During the height of the action when "B" Troop's line had been penetrated, the Squadron Commander had requested reinforcement of Group Headquarters. T his request was caused by a PW report that the main attack was to be made in the afternoon.  At 1100 hours, the Commanding Officer of "Company "A", 47th Armored Infantry Battalion reported and received orders to patrol the woods to "B" Troop's rear and then to support "B" Troop's line.  When this officers Company arrived and hour later, the penetration had been sealed off but the company completed its mission.  At 1100 hours the commanding Officer of Company "A", 10th Tank Battalion arrived with one platoon of his tanks.  He was met by the Squadron Commander, who ordered the tanks into reserve since, by now, the penetration had been sealed off.
At 1700 hours, in the gathering dusk, the enemy made his final daylight effort when he came in battalion strength, out of Imgenbroich, through the hedgerows which did not quite conceal what he thought was a covered approach.  A Forward Observer of the 186th Field Artillery Battalion saw the target and brought down the full power of his 155mm battalion on it.  The attack was completely broken up.
Captain William J. Buenzle in the white jacket in the Monschau arera.  The men with him are all from "A" Troop 38th Cavalry Reconnaissance Squadron.
The enemy tried again.  At 2200 hours, a "C" Troop advanced listening post picked up a large force advancing down the snake road.  Illuminating shells were thrown up by "C" Troop's 60mm mortars and the attacking force of an estimated 200 was cut to pieces by machine gun fire and artillery fire of "E" Troop and the 62nd Field Artillery Battalion.  A half hour later, "B" Troop's outposts heard movement in the Stillbusch draw.  Illuminating shells were again fired and 100 enemy, were estimated to be in this force.  This time, fire from "E" Troop broke up the attack.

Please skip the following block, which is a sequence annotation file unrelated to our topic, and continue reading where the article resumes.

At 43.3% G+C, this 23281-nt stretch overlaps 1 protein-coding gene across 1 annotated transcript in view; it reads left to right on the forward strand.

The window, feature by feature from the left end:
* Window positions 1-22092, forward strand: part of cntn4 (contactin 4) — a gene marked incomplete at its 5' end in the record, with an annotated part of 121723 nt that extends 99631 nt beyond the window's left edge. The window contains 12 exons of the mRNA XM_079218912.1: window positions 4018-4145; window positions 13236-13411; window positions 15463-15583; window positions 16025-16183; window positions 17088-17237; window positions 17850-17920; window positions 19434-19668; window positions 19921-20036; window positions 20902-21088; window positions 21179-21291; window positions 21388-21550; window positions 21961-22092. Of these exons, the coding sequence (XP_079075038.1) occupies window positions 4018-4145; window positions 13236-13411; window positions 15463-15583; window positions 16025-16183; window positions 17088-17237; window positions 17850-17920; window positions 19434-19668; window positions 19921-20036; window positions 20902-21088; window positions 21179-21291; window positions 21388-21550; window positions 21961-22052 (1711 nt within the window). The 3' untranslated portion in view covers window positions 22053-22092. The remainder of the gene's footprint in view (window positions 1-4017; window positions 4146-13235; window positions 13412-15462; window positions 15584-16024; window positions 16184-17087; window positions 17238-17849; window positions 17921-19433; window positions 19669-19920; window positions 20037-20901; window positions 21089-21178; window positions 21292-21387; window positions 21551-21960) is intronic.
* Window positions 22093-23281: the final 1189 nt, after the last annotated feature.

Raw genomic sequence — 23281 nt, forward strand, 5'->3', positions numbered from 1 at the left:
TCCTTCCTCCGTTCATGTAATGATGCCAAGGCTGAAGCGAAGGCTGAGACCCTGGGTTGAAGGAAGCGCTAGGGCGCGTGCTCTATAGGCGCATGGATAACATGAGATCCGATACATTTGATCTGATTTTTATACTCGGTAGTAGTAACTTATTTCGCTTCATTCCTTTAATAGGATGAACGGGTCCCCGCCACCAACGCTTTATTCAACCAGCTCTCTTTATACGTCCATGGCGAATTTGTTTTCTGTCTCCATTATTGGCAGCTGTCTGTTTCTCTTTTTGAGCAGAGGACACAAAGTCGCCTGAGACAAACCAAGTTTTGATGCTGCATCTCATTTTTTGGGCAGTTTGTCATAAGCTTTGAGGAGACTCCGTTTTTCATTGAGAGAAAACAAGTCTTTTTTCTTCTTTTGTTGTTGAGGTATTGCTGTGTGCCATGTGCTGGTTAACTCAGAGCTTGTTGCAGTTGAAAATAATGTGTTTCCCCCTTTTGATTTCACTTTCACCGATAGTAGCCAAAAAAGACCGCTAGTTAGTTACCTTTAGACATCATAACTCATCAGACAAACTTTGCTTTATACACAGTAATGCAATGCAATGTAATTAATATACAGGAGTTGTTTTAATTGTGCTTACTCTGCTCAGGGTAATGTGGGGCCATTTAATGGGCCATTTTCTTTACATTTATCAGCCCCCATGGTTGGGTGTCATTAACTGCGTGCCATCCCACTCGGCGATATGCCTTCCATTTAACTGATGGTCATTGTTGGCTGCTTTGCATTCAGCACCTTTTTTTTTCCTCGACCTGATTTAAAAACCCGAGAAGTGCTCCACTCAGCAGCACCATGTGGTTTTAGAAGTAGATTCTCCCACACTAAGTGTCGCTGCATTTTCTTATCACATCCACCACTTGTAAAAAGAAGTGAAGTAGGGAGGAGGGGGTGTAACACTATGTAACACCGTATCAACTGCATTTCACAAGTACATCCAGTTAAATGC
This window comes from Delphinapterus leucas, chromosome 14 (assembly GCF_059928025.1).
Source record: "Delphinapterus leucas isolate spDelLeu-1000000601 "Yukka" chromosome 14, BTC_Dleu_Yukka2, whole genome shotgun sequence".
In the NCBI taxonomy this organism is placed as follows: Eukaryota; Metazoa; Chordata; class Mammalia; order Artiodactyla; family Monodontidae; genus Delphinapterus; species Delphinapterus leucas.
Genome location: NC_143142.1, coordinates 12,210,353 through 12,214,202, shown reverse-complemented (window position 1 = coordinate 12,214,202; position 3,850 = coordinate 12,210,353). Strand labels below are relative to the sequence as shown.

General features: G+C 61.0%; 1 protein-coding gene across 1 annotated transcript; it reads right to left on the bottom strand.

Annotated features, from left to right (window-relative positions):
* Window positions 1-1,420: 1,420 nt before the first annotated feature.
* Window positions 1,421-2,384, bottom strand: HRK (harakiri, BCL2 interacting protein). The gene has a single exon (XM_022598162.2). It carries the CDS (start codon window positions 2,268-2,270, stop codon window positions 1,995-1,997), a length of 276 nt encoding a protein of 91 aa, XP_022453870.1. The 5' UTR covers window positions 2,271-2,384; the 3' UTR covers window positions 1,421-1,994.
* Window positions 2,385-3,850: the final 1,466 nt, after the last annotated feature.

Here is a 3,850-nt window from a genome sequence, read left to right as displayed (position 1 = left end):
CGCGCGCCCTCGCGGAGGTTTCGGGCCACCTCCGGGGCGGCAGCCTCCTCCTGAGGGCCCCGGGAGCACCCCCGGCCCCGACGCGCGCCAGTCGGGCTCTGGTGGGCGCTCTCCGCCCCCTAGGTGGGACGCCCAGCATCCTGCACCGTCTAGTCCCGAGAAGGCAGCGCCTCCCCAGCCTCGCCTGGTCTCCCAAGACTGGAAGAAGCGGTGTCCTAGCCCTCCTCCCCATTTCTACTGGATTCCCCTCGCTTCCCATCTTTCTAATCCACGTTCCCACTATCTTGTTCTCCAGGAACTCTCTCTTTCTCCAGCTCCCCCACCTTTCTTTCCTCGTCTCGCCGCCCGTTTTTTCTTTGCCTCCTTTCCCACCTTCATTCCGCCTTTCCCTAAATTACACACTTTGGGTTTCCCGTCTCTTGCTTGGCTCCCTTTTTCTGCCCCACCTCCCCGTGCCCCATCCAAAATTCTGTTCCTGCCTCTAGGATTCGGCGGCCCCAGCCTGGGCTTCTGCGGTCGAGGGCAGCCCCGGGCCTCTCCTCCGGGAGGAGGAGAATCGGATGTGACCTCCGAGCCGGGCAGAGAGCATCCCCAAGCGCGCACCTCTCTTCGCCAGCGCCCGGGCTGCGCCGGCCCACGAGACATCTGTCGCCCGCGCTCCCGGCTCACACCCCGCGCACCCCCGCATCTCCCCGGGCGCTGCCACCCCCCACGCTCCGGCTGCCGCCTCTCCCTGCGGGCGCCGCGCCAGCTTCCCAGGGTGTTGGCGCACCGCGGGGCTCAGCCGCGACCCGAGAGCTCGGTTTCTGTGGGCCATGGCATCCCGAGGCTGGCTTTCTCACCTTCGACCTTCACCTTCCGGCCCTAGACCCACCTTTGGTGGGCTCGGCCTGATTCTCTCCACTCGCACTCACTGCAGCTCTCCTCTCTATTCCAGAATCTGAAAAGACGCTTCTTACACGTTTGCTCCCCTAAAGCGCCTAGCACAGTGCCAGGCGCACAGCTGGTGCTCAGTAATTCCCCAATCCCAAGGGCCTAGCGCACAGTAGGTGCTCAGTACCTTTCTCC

Meanwhile, the 47th Infantry Regiment of the 9th Division had come into assembly area west of Mutzenich at 1700 hours, thus assuring the stabilization of the situation.

The next day, the enemy struck again in Regimental strength against the 3rd Battalion 395th Infantry Regiment, 99th Infantry Division, defending the Hofen Hill on the right.  The attack almost succeeded but was beaten off when the infantry called down artillery fire on their own positions.  Sergeant Poll. "C" Troop, distinguished himself in this defense by holding a sector of the infantry line with his liaison armored car and by bringing down artillery fire on targets to his front.  Other assistance was rendered the hard-pressed infantry, by our Forward Observer’s, in the "C" Troop trenches, who brought down concentrations from the supporting artillery and "E" Troop on the attacking Germans.


With the arrival of the 47th Infantry Regiment, the situation became stabilized. The front of the Squadron was cut down when the 47th Infantry relieved "C" Troop and that part of "F" Company on Monschau.  With the shortened front, the Squadron spent the remainder of the month and up until January 6th, attached to the 60th Infantry Regiment, perfecting the defenses in its sector.  70 truckloads of concertina wire were put out and defensive fires were registered that covered the entire front.  However, the new line was never attacked, the enemy being given a sound beating in the Ardennes.

This vitally important defensive engagement was successful, due to the coolness, devotion to duty and teamwork of a large number.  This fact, was recognized by the Army Commander when he approved the issuance of the Distinguished Unit Citation.

Source:Bulge Bugle, August 2002

By Major Charles E. ROUSEK

38th Cavalry Reconnaissance



Battle of the Bulge,